In a groundbreaking move, R.R Swain, DGP of J&K has unveiled a multifaceted strategy to eliminate terrorism in the region. The initiative involves a dual approach of encouraging local militants to surrender their arms and launching major anti-terror operations. Reports suggest that the agencies are also focusing on disrupting the factors that lead to the recruitment of local youth into militancy.
Acknowledging the need for a nuanced approach, security forces are contemplating a plan to halt the recruitment of young individuals into militant groups. Central to this strategy is a deep understanding of the emotional and psychological influences that drive youth to join militant ranks. Additionally, efforts are underway to disrupt the social and cultural support for militancy, aiming to reduce or eliminate local recruitment.
Declining militancy and terrorism in Kashmir
Recent years have witnessed a significant decline in the lifespan of militants in Kashmir, with 70% of insurgents surviving less than a year after joining militant groups. This trend is attributed to improved coordination among security forces, a robust intelligence network, and the inadequate training of militants.
The newly appointed J&K DGP, R R Swain, in a high-level security review meeting in Anantnag, has affirmed the force’s commitment to preventing terrorist recruitment and ensuring the safety of the local population. Swain stated, “We will reach out to the misguided youth and motivate them to return. If they choose to return, we will receive them with love and hand them over to their parents.” However, he issued a stern warning to those who have made up their minds not to return or are motivated by financial gains, stating that they will face strict action.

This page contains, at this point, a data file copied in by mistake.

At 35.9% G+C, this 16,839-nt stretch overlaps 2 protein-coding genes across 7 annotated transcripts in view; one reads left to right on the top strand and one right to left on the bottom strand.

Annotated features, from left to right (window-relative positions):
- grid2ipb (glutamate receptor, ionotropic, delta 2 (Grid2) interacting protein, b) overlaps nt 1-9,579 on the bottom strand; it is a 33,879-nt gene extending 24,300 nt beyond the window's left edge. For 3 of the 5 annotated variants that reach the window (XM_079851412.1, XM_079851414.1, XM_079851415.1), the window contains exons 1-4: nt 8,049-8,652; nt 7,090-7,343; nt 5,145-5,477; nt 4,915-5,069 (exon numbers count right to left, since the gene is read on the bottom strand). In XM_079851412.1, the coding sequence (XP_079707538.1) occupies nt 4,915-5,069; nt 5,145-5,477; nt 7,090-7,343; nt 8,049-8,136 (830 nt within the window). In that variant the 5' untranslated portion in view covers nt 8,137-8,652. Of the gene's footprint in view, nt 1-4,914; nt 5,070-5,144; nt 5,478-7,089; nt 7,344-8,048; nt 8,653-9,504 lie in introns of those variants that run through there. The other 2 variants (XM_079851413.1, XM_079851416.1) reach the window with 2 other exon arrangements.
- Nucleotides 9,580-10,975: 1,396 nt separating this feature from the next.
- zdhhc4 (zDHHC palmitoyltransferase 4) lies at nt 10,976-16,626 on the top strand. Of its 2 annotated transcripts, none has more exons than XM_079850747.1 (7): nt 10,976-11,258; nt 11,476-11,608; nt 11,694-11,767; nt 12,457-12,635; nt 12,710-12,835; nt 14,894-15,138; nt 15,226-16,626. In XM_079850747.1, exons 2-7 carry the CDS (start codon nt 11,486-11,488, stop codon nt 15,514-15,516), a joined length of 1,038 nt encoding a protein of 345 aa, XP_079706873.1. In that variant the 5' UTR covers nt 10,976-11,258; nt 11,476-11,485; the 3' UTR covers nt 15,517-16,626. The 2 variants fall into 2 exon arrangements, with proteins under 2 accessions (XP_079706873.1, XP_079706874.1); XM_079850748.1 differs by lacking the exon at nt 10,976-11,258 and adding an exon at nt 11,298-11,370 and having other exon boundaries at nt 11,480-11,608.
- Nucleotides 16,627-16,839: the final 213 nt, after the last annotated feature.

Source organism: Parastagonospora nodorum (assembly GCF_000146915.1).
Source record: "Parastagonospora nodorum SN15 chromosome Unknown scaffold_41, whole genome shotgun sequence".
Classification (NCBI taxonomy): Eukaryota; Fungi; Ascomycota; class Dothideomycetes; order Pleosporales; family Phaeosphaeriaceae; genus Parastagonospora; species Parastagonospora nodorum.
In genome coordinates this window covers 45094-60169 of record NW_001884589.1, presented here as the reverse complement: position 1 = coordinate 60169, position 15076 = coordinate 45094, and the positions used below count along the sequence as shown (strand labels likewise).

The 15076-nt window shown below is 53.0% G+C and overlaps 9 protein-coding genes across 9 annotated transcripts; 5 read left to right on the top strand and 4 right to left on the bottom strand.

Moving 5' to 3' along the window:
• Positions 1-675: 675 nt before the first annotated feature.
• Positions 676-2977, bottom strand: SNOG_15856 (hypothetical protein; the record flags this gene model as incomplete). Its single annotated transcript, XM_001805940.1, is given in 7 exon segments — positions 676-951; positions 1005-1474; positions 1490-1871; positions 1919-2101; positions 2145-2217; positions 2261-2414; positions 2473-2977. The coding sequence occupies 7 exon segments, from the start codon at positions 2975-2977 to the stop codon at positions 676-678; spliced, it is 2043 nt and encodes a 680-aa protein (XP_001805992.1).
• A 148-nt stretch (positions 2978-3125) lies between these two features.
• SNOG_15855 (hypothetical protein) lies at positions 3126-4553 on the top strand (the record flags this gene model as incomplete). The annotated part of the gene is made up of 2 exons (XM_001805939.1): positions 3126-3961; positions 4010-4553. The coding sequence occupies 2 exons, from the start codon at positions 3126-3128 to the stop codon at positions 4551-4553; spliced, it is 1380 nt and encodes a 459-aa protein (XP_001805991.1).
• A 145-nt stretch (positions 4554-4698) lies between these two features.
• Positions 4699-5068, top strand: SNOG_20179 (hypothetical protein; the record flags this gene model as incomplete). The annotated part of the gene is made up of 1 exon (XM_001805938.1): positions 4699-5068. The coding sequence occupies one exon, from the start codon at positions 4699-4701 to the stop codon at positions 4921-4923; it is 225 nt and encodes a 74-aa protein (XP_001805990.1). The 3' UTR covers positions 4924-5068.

Swain, emphasized that any communication or interaction with Pakistan-based handlers would be considered a crime, and the Jammu and Kashmir police would act rigorously against such individuals. In the pursuit of ending the militancy, the hit would be made to the core while ensuring minimal collateral damage. In the meeting it was also discussed that there would be a deep investigation as to who motivated the youth to join terrorist gang, who provided arms and ammunition, which madrasa or school did he go to, who were his friends and teachers, who helped him to contact the handler and which handler is responsible for putting his future to darkness.
The issue of recruitment of juveniles and sub-adults was also discussed in the meeting.
Previous surrender policies
The Jammu and Kashmir Police and the Army had previously initiated a surrender policy for local youth, where parents were called to encounter sites to persuade trapped militants to surrender. Local militants were often given opportunities to renounce arms and surrender during encounters.
The first surrender policy was introduced in 1995 during the peak of militancy, offering incentives such as a fixed deposit of Rs 1.5 lakh, a monthly stipend of Rs 1,800, and vocational training. In 2004, a revised policy applicable to both known and dreaded militants was approved, providing similar incentives. Despite these efforts, authorities have recognized the need for strategic changes to effectively deter local youth from joining militant ranks in the initial stages.